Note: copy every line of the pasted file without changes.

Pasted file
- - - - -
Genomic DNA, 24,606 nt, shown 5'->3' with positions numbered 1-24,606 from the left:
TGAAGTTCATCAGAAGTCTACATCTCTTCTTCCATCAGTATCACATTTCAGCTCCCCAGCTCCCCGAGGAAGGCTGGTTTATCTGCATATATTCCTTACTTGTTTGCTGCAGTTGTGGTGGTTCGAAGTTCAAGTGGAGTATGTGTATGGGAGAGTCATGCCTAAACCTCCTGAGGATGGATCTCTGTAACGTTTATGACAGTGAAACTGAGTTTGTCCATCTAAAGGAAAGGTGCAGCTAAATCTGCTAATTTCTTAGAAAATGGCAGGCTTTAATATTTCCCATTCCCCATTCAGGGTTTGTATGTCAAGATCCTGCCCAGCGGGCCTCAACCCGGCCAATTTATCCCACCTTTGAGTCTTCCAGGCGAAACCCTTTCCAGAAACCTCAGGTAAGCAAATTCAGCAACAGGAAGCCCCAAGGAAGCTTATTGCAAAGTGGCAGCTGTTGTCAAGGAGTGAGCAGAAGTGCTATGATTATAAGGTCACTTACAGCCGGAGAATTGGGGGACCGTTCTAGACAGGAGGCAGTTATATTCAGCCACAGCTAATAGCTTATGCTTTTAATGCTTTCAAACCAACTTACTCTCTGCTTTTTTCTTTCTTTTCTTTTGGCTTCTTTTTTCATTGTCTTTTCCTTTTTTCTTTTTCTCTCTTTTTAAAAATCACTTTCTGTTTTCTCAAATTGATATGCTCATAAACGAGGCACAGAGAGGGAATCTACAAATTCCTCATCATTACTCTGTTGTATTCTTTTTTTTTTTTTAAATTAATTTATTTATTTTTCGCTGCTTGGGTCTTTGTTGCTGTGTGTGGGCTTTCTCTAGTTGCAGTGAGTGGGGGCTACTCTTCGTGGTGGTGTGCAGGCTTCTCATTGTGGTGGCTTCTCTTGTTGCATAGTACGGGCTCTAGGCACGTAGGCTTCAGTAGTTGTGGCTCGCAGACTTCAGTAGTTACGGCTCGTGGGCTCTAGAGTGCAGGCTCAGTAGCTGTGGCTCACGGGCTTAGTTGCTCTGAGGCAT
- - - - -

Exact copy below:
Genomic DNA, 24,606 nt, shown 5'->3' with positions numbered 1-24,606 from the left:
TGAAGTTCATCAGAAGTCTACATCTCTTCTTCCATCAGTATCACATTTCAGCTCCCCAGCTCCCCGAGGAAGGCTGGTTTATCTGCATATATTCCTTACTTGTTTGCTGCAGTTGTGGTGGTTCGAAGTTCAAGTGGAGTATGTGTATGGGAGAGTCATGCCTAAACCTCCTGAGGATGGATCTCTGTAACGTTTATGACAGTGAAACTGAGTTTGTCCATCTAAAGGAAAGGTGCAGCTAAATCTGCTAATTTCTTAGAAAATGGCAGGCTTTAATATTTCCCATTCCCCATTCAGGGTTTGTATGTCAAGATCCTGCCCAGCGGGCCTCAACCCGGCCAATTTATCCCACCTTTGAGTCTTCCAGGCGAAACCCTTTCCAGAAACCTCAGGTAAGCAAATTCAGCAACAGGAAGCCCCAAGGAAGCTTATTGCAAAGTGGCAGCTGTTGTCAAGGAGTGAGCAGAAGTGCTATGATTATAAGGTCACTTACAGCCGGAGAATTGGGGGACCGTTCTAGACAGGAGGCAGTTATATTCAGCCACAGCTAATAGCTTATGCTTTTAATGCTTTCAAACCAACTTACTCTCTGCTTTTTTCTTTCTTTTCTTTTGGCTTCTTTTTTCATTGTCTTTTCCTTTTTTCTTTTTCTCTCTTTTTAAAAATCACTTTCTGTTTTCTCAAATTGATATGCTCATAAACGAGGCACAGAGAGGGAATCTACAAATTCCTCATCATTACTCTGTTGTATTCTTTTTTTTTTTTTAAATTAATTTATTTATTTTTCGCTGCTTGGGTCTTTGTTGCTGTGTGTGGGCTTTCTCTAGTTGCAGTGAGTGGGGGCTACTCTTCGTGGTGGTGTGCAGGCTTCTCATTGTGGTGGCTTCTCTTGTTGCATAGTACGGGCTCTAGGCACGTAGGCTTCAGTAGTTGTGGCTCGCAGACTTCAGTAGTTACGGCTCGTGGGCTCTAGAGTGCAGGCTCAGTAGCTGTGGCTCACGGGCTTAGTTGCTCTGAGGCAT